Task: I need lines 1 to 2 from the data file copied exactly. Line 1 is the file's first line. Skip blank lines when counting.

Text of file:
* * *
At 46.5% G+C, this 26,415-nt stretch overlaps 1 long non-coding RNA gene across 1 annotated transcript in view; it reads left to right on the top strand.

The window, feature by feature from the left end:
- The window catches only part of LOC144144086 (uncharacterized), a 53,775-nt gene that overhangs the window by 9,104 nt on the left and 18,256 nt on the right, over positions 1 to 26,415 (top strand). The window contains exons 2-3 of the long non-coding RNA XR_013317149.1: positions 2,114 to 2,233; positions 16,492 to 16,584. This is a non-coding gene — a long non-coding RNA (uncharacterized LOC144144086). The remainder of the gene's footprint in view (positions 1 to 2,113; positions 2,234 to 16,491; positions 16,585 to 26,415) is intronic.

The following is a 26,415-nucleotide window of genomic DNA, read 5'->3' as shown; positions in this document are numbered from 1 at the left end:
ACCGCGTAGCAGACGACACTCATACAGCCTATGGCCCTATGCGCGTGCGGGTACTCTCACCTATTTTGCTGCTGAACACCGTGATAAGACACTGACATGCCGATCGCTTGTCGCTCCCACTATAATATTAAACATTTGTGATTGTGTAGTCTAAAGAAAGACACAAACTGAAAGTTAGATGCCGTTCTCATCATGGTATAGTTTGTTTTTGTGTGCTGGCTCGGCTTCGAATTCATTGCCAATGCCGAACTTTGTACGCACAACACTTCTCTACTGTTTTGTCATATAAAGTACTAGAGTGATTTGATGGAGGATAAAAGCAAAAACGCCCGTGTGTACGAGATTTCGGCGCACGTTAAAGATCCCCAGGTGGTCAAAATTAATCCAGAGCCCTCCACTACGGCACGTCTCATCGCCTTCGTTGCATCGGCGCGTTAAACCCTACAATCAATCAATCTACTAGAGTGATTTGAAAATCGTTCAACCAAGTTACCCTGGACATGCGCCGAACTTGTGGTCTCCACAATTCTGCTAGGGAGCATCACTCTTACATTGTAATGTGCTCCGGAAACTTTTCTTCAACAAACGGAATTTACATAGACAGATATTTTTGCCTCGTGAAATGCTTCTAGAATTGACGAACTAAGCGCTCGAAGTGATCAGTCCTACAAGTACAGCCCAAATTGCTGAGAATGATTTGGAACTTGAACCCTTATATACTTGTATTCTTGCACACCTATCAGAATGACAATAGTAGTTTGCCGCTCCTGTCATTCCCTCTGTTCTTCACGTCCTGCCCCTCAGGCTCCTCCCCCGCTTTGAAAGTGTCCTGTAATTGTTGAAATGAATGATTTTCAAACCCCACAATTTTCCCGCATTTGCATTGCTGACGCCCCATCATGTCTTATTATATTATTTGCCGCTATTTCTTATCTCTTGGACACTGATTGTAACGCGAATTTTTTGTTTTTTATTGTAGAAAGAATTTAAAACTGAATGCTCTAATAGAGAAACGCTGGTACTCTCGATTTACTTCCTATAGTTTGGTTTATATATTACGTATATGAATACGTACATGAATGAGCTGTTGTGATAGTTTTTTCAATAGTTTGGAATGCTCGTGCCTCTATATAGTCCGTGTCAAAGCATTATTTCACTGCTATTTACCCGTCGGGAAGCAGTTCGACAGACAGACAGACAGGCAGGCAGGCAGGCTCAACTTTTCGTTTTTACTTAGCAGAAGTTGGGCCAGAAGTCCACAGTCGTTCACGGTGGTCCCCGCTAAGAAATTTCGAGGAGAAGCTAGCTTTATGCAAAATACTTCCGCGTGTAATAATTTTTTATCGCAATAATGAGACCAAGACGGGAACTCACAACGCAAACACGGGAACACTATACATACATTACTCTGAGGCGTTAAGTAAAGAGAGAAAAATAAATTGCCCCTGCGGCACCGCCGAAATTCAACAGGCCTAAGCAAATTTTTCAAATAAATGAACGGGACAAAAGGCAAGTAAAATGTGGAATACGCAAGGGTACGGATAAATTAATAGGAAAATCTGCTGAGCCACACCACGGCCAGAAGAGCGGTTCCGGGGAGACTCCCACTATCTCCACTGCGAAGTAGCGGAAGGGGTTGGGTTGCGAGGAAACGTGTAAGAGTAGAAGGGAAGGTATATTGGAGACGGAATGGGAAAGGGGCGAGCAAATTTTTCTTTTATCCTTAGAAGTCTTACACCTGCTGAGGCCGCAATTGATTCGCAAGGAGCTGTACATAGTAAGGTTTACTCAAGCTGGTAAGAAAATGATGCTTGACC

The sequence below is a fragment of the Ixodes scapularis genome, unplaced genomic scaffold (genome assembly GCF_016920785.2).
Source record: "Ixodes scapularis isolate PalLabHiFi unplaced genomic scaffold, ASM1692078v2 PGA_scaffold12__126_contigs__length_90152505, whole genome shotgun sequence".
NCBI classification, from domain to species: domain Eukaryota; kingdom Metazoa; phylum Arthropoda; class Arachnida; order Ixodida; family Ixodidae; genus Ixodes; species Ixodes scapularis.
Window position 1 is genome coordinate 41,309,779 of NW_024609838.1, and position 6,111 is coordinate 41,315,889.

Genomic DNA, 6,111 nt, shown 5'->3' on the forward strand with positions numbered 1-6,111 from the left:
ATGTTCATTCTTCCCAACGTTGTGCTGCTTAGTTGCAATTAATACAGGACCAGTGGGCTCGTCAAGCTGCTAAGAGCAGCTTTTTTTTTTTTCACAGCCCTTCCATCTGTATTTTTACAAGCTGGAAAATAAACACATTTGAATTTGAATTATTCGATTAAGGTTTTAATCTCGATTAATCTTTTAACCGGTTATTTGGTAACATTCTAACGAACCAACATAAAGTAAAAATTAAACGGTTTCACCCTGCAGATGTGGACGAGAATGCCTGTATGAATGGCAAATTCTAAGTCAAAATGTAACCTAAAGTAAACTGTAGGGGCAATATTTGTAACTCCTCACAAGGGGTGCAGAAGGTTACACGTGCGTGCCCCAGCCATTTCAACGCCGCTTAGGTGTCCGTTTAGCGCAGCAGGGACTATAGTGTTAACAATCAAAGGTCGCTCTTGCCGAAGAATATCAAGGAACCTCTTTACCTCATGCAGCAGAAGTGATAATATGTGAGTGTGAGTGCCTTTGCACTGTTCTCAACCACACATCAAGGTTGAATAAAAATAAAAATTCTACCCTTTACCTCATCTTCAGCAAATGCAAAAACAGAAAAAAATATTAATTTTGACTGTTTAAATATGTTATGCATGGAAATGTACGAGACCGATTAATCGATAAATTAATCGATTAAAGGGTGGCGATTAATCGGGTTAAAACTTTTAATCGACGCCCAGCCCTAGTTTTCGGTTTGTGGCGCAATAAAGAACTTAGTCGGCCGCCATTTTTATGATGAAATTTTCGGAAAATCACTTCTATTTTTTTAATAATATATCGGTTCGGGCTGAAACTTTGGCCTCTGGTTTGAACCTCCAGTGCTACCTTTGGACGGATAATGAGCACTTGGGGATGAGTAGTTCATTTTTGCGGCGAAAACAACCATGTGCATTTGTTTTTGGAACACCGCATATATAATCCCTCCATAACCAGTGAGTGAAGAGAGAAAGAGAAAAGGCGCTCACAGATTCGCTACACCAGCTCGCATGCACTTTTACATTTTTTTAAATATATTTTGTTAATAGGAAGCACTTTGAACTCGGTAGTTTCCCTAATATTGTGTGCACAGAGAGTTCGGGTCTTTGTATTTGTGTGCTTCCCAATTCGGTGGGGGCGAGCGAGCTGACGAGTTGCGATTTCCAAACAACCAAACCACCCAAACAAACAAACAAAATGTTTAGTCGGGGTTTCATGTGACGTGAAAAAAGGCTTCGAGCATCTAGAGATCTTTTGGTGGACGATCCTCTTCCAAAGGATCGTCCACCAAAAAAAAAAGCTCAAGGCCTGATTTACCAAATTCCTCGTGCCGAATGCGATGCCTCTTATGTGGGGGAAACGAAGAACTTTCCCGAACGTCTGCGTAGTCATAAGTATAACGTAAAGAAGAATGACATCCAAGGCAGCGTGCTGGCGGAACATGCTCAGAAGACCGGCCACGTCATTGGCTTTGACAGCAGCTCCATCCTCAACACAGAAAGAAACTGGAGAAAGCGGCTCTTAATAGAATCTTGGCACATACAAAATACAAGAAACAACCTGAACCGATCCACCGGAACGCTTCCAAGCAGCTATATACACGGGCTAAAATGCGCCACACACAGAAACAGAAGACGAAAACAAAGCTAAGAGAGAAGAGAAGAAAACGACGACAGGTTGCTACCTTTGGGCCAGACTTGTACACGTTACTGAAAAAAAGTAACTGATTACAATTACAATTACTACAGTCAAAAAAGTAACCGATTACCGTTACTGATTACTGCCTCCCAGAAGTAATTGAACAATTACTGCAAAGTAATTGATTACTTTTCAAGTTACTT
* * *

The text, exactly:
At 46.5% G+C, this 26,415-nt stretch overlaps 1 long non-coding RNA gene across 1 annotated transcript in view; it reads left to right on the top strand.

The window, feature by feature from the left end: